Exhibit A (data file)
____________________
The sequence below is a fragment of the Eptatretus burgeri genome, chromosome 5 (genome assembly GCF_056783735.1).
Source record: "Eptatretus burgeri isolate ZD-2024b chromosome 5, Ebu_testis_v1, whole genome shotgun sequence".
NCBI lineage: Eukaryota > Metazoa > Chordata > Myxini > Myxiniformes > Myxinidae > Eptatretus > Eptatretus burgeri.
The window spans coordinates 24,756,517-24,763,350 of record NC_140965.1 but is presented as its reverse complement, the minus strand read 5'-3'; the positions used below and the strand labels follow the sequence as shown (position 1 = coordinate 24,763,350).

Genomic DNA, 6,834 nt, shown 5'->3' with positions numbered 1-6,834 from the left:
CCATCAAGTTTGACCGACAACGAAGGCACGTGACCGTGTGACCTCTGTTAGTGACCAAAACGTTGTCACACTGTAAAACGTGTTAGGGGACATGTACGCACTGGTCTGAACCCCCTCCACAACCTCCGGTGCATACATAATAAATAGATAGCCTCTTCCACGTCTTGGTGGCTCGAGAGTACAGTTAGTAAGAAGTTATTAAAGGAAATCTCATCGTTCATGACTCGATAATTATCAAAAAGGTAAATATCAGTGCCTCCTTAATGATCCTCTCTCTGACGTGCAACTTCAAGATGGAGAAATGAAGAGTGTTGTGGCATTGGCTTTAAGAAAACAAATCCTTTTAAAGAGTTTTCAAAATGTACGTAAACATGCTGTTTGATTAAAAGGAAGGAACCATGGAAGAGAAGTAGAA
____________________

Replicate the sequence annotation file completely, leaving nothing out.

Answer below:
The sequence below is a fragment of the Eptatretus burgeri genome, chromosome 5 (genome assembly GCF_056783735.1).
Source record: "Eptatretus burgeri isolate ZD-2024b chromosome 5, Ebu_testis_v1, whole genome shotgun sequence".
NCBI lineage: Eukaryota > Metazoa > Chordata > Myxini > Myxiniformes > Myxinidae > Eptatretus > Eptatretus burgeri.
The window spans coordinates 24,756,517-24,763,350 of record NC_140965.1 but is presented as its reverse complement, the minus strand read 5'-3'; the positions used below and the strand labels follow the sequence as shown (position 1 = coordinate 24,763,350).

Genomic DNA, 6,834 nt, shown 5'->3' with positions numbered 1-6,834 from the left:
CCATCAAGTTTGACCGACAACGAAGGCACGTGACCGTGTGACCTCTGTTAGTGACCAAAACGTTGTCACACTGTAAAACGTGTTAGGGGACATGTACGCACTGGTCTGAACCCCCTCCACAACCTCCGGTGCATACATAATAAATAGATAGCCTCTTCCACGTCTTGGTGGCTCGAGAGTACAGTTAGTAAGAAGTTATTAAAGGAAATCTCATCGTTCATGACTCGATAATTATCAAAAAGGTAAATATCAGTGCCTCCTTAATGATCCTCTCTCTGACGTGCAACTTCAAGATGGAGAAATGAAGAGTGTTGTGGCATTGGCTTTAAGAAAACAAATCCTTTTAAAGAGTTTTCAAAATGTACGTAAACATGCTGTTTGATTAAAAGGAAGGAACCATGGAAGAGAAGTAGAA